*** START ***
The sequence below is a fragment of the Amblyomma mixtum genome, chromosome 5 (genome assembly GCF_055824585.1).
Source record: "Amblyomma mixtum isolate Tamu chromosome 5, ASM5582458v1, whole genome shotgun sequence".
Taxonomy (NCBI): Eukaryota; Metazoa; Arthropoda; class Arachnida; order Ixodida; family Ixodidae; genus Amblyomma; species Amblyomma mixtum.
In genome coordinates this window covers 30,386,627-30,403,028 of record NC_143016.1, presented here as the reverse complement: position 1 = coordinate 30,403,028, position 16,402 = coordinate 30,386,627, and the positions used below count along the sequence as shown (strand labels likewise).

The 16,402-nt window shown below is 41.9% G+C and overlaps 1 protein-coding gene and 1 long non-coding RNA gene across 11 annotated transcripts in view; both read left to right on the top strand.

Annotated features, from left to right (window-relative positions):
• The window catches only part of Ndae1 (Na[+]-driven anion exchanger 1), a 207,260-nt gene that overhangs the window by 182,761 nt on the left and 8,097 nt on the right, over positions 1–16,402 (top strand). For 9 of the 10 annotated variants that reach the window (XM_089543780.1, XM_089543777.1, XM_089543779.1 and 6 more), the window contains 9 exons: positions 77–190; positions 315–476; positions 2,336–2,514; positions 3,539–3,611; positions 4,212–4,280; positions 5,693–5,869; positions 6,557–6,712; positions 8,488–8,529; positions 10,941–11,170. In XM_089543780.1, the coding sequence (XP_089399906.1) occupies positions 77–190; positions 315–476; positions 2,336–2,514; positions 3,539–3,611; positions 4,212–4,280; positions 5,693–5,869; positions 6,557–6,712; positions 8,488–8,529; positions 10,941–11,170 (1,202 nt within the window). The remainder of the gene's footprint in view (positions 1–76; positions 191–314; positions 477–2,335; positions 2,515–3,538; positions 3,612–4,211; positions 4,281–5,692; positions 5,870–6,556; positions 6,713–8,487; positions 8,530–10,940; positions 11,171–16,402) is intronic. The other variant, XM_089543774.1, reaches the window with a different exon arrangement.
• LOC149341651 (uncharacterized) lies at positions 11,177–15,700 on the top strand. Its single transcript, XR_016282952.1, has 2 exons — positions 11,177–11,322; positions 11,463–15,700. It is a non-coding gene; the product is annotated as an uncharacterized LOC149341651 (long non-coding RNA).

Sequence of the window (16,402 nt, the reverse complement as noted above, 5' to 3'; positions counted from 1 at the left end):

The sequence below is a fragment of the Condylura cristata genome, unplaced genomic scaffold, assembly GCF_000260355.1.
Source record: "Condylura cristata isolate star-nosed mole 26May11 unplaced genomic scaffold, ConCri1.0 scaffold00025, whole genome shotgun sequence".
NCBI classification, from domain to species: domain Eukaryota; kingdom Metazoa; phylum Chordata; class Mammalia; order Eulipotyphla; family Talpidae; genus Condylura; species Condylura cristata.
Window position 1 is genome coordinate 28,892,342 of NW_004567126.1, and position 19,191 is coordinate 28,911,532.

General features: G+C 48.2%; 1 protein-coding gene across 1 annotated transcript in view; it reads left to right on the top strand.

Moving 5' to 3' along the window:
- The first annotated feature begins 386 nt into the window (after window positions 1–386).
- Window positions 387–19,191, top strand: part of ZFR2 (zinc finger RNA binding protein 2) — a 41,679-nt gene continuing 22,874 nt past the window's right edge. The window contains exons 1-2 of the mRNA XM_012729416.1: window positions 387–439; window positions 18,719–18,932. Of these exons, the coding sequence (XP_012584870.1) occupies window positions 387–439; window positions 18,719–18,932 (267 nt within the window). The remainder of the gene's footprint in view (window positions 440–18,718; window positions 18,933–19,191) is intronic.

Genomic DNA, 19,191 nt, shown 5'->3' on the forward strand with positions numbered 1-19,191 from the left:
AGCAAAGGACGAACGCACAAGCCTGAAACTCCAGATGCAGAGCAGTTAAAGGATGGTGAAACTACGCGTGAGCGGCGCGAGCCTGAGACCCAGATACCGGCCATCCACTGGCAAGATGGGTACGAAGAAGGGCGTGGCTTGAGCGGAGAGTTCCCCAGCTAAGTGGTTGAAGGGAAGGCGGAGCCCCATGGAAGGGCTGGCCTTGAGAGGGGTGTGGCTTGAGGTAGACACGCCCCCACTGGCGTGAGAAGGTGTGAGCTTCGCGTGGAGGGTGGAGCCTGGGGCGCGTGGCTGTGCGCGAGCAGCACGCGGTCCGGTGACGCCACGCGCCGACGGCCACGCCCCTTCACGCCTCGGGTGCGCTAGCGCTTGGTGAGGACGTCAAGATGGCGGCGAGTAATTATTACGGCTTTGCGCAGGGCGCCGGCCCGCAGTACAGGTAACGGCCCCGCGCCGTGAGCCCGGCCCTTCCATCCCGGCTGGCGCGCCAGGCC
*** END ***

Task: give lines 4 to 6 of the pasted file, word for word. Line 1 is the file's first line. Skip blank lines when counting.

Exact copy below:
In genome coordinates this window covers 30,386,627-30,403,028 of record NC_143016.1, presented here as the reverse complement: position 1 = coordinate 30,403,028, position 16,402 = coordinate 30,386,627, and the positions used below count along the sequence as shown (strand labels likewise).

The 16,402-nt window shown below is 41.9% G+C and overlaps 1 protein-coding gene and 1 long non-coding RNA gene across 11 annotated transcripts in view; both read left to right on the top strand.

Annotated features, from left to right (window-relative positions):